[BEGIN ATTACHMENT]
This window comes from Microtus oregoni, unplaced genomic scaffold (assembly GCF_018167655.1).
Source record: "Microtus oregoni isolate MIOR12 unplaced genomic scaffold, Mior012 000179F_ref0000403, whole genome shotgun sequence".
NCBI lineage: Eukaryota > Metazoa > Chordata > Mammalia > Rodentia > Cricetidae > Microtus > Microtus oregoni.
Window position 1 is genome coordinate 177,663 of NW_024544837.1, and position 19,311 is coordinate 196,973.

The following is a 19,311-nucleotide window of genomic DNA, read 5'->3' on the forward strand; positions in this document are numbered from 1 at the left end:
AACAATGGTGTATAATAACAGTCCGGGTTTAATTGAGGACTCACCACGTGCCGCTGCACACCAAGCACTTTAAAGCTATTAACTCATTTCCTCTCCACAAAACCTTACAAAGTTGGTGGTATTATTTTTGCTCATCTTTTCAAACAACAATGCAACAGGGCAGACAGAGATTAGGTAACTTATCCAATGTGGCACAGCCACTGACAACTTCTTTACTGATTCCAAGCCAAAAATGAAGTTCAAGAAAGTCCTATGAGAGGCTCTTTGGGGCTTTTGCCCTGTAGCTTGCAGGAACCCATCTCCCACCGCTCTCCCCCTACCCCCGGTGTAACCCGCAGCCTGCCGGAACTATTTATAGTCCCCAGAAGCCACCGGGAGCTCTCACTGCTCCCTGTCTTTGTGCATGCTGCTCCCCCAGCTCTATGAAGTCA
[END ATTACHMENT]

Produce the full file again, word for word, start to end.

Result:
This window comes from Microtus oregoni, unplaced genomic scaffold (assembly GCF_018167655.1).
Source record: "Microtus oregoni isolate MIOR12 unplaced genomic scaffold, Mior012 000179F_ref0000403, whole genome shotgun sequence".
NCBI lineage: Eukaryota > Metazoa > Chordata > Mammalia > Rodentia > Cricetidae > Microtus > Microtus oregoni.
Window position 1 is genome coordinate 177,663 of NW_024544837.1, and position 19,311 is coordinate 196,973.

The following is a 19,311-nucleotide window of genomic DNA, read 5'->3' on the forward strand; positions in this document are numbered from 1 at the left end:
AACAATGGTGTATAATAACAGTCCGGGTTTAATTGAGGACTCACCACGTGCCGCTGCACACCAAGCACTTTAAAGCTATTAACTCATTTCCTCTCCACAAAACCTTACAAAGTTGGTGGTATTATTTTTGCTCATCTTTTCAAACAACAATGCAACAGGGCAGACAGAGATTAGGTAACTTATCCAATGTGGCACAGCCACTGACAACTTCTTTACTGATTCCAAGCCAAAAATGAAGTTCAAGAAAGTCCTATGAGAGGCTCTTTGGGGCTTTTGCCCTGTAGCTTGCAGGAACCCATCTCCCACCGCTCTCCCCCTACCCCCGGTGTAACCCGCAGCCTGCCGGAACTATTTATAGTCCCCAGAAGCCACCGGGAGCTCTCACTGCTCCCTGTCTTTGTGCATGCTGCTCCCCCAGCTCTATGAAGTCA